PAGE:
I finally purchased a case of 68% Calcium Hypochlorite pool shock. This was both a prepper and economic decision. Mixing my own bleach will save me hundreds of dollars over the next decade. I will be keeping some of the bleach bottles for the mix. This will allow many of the other materials in pool shock to settle out before filling the chemical feeder.

Kartographer is also correct when he cautions about storing the pool shock. In the past I had pool chemicals stored on metal shelving with paint cans. Everything corroded around the plastic containers. For the pool shock I use mason jars, rubber gasket, and plastic lid. This seems to be sufficient to slow down the corrosion problem.

Hope this helps.
117 posted on 04/06/2011 8:14:48 PM PDT by PA Engineer (Time to beat the swords of government tyranny into the plowshares of freedom.)
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To: TexasRepublic

Thanks for the post. I purchased the British Berkefeld over 12 years ago and was wondering what the difference was.


118 posted on 04/06/2011 8:23:39 PM PDT by PA Engineer (Time to beat the swords of government tyranny into the plowshares of freedom.)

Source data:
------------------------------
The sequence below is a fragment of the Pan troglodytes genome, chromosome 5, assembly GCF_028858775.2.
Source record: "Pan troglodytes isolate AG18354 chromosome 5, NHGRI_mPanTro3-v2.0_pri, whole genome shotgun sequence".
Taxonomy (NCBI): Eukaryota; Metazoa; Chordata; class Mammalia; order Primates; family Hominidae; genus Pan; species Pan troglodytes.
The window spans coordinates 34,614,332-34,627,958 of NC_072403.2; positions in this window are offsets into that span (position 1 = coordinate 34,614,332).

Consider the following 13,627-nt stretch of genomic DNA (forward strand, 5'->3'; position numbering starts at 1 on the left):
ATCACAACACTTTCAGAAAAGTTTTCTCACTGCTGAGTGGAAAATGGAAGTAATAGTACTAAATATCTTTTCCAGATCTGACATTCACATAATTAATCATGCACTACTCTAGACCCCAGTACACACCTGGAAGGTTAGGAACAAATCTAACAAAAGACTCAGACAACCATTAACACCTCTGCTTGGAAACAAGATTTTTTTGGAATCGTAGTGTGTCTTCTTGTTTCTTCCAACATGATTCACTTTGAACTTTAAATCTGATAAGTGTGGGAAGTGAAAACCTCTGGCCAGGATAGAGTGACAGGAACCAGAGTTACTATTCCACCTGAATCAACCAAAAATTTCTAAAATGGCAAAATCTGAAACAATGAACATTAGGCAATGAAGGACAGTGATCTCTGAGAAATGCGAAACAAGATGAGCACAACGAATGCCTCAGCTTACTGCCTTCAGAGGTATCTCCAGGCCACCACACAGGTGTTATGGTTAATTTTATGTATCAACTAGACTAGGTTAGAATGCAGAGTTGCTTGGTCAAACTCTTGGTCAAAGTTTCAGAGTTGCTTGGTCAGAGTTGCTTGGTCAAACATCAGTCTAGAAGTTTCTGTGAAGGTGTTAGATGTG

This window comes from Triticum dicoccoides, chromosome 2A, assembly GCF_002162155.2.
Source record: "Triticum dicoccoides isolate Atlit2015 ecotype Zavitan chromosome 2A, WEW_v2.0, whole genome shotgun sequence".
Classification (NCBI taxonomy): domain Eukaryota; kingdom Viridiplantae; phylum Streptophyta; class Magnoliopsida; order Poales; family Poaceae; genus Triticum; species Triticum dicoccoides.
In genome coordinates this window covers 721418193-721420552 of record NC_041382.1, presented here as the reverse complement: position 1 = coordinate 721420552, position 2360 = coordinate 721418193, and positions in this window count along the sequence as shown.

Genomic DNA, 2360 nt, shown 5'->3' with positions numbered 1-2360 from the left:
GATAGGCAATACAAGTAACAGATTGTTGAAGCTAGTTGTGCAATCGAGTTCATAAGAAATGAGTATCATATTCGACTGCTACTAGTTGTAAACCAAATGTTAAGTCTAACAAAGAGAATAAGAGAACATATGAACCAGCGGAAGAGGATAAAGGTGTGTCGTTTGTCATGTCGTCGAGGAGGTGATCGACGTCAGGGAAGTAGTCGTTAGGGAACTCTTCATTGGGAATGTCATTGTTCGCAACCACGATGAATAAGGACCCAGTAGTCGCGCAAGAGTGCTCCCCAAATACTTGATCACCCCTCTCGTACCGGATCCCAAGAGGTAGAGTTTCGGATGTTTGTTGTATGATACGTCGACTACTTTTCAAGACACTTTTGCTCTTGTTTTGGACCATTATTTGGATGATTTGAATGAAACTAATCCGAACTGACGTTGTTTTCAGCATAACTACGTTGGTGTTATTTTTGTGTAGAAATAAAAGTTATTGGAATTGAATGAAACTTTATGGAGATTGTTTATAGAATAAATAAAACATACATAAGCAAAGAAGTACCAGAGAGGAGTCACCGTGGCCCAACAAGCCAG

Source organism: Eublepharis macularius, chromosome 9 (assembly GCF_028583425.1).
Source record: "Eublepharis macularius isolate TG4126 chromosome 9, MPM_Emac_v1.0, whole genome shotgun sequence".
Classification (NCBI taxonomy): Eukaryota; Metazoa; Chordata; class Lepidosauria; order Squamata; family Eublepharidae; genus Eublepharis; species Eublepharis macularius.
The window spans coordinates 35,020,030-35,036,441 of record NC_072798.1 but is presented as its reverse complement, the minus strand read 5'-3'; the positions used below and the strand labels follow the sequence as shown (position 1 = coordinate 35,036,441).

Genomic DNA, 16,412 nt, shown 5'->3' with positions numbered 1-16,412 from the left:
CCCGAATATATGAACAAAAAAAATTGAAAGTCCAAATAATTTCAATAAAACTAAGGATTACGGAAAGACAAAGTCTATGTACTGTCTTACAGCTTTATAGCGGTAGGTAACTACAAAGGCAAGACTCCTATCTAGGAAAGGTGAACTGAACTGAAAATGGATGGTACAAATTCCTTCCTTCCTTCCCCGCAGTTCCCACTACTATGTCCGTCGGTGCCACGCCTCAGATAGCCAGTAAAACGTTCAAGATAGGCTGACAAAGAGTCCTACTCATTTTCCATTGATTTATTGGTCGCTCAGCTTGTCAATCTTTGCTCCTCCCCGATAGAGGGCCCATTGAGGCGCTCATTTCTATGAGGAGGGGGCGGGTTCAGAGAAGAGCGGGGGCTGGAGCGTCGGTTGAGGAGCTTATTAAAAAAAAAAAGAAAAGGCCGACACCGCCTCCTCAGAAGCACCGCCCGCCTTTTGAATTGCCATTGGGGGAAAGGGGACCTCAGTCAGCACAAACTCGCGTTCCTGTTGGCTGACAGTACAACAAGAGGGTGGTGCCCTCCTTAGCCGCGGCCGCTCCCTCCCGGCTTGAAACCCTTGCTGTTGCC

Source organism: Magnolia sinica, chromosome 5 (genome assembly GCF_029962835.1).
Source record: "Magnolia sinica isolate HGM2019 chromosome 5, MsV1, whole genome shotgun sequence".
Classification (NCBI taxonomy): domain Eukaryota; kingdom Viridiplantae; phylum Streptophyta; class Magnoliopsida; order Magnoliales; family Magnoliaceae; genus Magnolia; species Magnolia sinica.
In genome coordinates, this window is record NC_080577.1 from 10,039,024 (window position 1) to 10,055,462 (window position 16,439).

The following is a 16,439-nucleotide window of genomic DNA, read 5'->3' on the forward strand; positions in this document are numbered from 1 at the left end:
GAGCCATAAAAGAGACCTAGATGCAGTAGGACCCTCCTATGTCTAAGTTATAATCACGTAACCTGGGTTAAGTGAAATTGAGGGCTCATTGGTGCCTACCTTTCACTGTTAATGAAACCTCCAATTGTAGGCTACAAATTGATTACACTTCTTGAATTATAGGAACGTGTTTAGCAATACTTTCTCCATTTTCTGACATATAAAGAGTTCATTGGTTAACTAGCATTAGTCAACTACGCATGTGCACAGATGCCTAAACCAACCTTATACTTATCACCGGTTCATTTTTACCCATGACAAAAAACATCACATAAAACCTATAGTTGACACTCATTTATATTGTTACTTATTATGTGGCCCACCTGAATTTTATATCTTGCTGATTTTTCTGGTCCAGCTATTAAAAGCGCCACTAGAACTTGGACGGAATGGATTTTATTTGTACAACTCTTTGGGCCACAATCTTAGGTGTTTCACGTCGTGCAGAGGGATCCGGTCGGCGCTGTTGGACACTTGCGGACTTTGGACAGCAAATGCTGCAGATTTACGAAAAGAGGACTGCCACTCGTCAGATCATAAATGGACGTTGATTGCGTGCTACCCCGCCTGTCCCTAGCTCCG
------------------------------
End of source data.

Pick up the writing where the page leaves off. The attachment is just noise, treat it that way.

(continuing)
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To: PA Engineer

I truly don’t care.


119 posted on 04/06/2011 8:30:18 PM PDT by RC one ("merchants have no country")
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To: RC one
I truly don’t care.

Then why are you posting here?
120 posted on 04/06/2011 8:32:26 PM PDT by PA Engineer (Time to beat the swords of government tyranny into the plowshares of freedom.)
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To: PA Engineer

You get some odd ones now and then. There was a FReeper on a post I made last week about Earth/Sand Bag shelters. Who more or less said we were all crazy and that prepping wouldn’t do us any good and that the military.government would just come and get all our stuff and then I guess shoot us as be un-uniformed combatants. He was very angry and want to know why I would hide out in a cave and how he was going back into uniform and he had seen war and I was naive to prep because it was going to do any good.